The show celebrates the numerous children and families who created , shared and displayed hand made peace poppies to commemorate those who served

These poppies were used to create huge peace symbols in public places, one of which is the monumental  Peace Poppy displayed on the Lakehouse Arts Centre front lawn. 

The message conveyed through the Peace Poppy project is :
Peace is not something to fight for: peace is a journey chosen each day by every small action we take. Peace is something to take upon ourselves in the way we look after each other , our global community and  ultimately ourselves and the planet we all share. Projects such as this offer a quiet voice amongst the violence we are presented with every day through the media.

The Peace Poppy project and photographic exhibition were created by two amazing women: Christina Beth and Katharina Kercher.

Thursday, 20 April 2017

POPS's Games Park

Holiday fun for kids ! Spread out on the lawn in front of the Lakehouse Arts Centre in Takapuna these giant outdoor games will keep them happily occupied for ages. And while they play you can always sit out on the verandah of this beautiful historic old home with a latte ( as I did).

Wednesday, 19 April 2017

An Obsessive Pursuit

An Obsessive Pursuit: An exhibition of works by North Shore Studio Potters brought back so many good memories of the days when I was a member of the Pottery Co-operative Pots of Ponsonby and also spent time teaching teenagers on the Steps Programme at Auckland Studio Potters. 

I was familiar with the work of all of these potters at that time. Several of them exhibited at Pots of Ponsonby and Peter Collis was for a time a member. The quality of their work makes these pieces timeless.

To see their work brought together at NorthArt was a special experience.  

North Shore Ceramics
10 April – 3 May

The North Shore’s impressive ceramic tradition is highlighted in a fascinating survey exhibition that explores the local studio pottery movement from its beginnings in early 1950s, through the enormously productive 1970s – during which potters could barely keep up with the popular demand for domestic ware – to the present day as ceramics enjoys a resurgence.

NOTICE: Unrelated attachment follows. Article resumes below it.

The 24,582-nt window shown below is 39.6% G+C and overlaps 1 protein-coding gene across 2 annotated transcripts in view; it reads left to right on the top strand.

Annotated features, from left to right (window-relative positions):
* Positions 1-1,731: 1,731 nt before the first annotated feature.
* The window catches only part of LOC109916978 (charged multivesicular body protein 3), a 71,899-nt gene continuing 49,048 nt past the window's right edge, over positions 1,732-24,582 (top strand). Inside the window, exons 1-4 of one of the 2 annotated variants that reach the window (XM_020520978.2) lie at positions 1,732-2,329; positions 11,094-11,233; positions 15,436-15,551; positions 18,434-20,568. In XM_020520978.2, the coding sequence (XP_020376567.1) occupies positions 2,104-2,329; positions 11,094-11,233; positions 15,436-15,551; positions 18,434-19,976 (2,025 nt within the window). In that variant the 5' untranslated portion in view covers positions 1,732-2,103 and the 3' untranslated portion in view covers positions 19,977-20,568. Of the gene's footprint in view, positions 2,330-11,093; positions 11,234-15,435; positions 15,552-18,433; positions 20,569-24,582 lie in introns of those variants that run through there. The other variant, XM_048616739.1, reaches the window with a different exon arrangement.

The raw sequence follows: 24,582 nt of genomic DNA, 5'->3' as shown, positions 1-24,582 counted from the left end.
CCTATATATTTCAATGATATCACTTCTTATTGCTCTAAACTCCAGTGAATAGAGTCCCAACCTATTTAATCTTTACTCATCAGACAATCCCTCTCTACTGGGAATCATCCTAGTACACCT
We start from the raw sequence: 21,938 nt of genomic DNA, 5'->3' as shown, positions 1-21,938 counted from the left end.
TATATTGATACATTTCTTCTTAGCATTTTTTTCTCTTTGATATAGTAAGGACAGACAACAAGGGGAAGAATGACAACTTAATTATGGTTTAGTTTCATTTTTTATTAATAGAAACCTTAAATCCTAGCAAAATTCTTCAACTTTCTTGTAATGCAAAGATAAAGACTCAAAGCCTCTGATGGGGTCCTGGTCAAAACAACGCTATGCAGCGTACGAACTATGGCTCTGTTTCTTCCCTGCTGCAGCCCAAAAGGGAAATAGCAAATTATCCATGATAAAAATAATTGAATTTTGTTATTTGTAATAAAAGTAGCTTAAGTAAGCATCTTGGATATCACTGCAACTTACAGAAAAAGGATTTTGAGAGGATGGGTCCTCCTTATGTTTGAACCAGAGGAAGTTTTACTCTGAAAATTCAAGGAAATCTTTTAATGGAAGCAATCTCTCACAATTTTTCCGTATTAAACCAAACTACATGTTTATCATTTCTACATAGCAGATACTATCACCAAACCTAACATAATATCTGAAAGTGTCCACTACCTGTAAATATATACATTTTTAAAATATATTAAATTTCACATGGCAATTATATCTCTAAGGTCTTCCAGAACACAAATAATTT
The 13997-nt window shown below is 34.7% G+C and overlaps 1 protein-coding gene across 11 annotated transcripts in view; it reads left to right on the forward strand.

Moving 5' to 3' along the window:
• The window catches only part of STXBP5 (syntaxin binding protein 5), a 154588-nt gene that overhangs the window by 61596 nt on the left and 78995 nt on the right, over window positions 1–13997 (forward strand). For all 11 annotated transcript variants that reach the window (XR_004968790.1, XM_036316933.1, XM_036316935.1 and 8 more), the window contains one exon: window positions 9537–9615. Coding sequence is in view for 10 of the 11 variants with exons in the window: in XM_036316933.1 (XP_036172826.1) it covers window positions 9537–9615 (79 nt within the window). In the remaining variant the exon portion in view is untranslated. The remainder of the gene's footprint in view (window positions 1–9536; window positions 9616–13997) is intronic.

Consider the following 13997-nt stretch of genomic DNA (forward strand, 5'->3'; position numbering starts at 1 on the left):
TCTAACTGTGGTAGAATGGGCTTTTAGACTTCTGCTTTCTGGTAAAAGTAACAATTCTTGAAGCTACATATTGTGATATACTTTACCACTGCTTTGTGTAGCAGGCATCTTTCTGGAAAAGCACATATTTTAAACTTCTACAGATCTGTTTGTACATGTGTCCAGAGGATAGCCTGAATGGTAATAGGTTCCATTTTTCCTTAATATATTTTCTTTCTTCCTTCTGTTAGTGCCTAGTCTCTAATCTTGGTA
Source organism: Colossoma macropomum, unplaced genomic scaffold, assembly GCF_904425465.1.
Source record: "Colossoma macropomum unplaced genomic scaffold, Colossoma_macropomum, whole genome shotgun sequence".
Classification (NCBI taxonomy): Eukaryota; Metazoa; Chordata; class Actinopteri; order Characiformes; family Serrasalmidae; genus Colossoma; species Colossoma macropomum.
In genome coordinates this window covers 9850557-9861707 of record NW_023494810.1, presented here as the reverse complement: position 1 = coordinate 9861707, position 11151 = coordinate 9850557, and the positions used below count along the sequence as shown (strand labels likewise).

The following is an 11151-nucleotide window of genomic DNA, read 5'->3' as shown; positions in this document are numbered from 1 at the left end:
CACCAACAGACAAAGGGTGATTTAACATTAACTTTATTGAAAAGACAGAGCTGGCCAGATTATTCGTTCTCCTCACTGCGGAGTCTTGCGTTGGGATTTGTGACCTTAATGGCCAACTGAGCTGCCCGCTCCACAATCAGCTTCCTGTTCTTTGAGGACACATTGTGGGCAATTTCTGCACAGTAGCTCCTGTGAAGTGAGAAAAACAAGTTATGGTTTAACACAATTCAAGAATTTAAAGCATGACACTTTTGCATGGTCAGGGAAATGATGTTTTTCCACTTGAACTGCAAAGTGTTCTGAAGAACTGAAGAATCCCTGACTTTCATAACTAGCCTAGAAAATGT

Original pieces by Barry Brickell and Ian Firth, founding members of the North Shore Potters Society, the first of its kind when it was formed in 1951, feature alongside works by other prominent potters through the periods such as Graeme Storm, Merilyn Wiseman, Peter Collis, Peter Shearer and Campbell Hegan.

Poppies : Symbols of Peace for Anzac Day

It was lovely to see children becoming so involved in creating Poppies this morning. This hands on art activity is such a good way for them to create a symbol of Peace for Anzac day and to teach them to remember and honour those who served and their families.

Lake House Arts ( in Fred Thomas Drive, Takapuna) and the Peace Poppy Project are collaborating on a large 5000+ poppy display for ANZAC day 2017. They are having a free poppy making activity in the gallery during the school holidays and kids can either keep their poppy or add it to our massive outdoor display which will be unveiled on Anzac Day, 25 April.

Tuesday, 11 April 2017

Take Time to Play!

Rebecca Owen''s Merit Award winning quilt in the Auckland Quilt Guild's Exhibition at the Lakehouse Arts Centre. An artful reminder for all of us that play is not just for kids "It is an opportunity to practice, experiment and learn."